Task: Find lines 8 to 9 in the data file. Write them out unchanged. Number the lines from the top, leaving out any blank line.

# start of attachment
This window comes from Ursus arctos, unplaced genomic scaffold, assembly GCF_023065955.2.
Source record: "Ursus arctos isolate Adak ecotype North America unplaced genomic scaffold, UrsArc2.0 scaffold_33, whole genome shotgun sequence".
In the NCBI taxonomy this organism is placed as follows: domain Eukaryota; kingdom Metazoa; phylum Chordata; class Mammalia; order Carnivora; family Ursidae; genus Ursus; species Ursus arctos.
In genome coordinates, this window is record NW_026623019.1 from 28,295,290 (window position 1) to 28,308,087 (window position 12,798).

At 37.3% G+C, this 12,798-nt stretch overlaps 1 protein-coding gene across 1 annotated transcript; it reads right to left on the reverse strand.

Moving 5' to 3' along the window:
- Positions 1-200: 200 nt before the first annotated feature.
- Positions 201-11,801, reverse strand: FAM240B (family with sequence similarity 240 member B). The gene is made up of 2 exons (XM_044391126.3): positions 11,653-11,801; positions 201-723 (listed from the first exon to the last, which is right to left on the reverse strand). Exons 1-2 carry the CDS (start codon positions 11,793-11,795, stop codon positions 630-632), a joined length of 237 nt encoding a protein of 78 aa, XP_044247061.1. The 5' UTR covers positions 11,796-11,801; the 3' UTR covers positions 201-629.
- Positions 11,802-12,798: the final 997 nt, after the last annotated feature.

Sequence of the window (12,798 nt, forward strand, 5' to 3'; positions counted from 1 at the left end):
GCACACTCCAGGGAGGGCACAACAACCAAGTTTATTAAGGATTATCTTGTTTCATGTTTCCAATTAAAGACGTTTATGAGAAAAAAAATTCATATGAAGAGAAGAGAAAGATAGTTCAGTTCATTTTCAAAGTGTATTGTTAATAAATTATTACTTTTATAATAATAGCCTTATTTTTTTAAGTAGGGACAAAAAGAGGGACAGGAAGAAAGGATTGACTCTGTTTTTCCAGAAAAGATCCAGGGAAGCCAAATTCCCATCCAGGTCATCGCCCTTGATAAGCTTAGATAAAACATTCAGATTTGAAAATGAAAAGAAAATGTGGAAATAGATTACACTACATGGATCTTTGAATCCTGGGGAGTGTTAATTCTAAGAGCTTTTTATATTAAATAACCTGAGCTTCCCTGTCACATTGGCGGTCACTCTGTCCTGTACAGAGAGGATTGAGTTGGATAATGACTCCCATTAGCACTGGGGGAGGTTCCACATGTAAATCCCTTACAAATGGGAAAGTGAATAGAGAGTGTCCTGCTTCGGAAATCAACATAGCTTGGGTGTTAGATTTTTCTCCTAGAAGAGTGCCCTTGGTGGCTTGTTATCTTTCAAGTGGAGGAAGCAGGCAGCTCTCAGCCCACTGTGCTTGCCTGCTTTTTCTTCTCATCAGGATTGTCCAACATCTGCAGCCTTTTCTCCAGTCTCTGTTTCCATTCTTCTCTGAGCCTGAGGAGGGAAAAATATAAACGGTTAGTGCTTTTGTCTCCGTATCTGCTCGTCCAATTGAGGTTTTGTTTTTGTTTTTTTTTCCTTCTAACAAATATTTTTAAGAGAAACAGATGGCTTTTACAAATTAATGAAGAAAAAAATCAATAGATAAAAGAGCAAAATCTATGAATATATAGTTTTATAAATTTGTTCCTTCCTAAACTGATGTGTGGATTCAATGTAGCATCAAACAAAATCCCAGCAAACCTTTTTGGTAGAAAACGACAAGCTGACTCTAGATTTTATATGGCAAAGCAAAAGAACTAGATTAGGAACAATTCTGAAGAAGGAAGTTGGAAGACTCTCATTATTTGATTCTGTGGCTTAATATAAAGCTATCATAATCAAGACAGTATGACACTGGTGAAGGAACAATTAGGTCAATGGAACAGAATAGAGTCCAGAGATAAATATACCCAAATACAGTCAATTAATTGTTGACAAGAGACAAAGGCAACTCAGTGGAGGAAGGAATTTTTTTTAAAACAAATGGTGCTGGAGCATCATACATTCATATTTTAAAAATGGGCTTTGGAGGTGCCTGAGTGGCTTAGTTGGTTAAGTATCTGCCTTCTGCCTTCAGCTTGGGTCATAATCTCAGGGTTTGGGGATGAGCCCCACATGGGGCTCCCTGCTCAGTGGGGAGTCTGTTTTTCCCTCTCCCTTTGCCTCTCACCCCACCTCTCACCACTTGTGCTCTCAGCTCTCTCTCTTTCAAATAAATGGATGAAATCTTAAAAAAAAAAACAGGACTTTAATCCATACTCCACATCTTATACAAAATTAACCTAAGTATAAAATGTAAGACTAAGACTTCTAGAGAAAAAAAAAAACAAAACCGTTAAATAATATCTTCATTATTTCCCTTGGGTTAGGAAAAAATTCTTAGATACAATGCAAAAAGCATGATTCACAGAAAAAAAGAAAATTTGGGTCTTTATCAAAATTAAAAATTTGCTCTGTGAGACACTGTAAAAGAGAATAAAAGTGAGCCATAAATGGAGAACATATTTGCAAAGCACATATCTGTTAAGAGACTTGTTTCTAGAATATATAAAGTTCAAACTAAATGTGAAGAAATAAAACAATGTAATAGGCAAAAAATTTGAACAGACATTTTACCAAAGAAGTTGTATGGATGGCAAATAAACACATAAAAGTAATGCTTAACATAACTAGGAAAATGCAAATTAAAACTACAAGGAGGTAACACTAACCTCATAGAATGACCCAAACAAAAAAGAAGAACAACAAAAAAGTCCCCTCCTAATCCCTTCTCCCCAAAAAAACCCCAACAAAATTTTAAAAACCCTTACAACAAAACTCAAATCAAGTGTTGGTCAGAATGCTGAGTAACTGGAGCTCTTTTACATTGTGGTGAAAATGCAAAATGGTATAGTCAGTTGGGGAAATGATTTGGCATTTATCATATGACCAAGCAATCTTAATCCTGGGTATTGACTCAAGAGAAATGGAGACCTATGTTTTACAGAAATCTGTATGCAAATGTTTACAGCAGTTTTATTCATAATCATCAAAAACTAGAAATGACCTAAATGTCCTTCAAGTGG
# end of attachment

- Positions 201-11,801, reverse strand: FAM240B (family with sequence similarity 240 member B). The gene is made up of 2 exons (XM_044391126.3): positions 11,653-11,801; positions 201-723 (listed from the first exon to the last, which is right to left on the reverse strand). Exons 1-2 carry the CDS (start codon positions 11,793-11,795, stop codon positions 630-632), a joined length of 237 nt encoding a protein of 78 aa, XP_044247061.1. The 5' UTR covers positions 11,796-11,801; the 3' UTR covers positions 201-629.
- Positions 11,802-12,798: the final 997 nt, after the last annotated feature.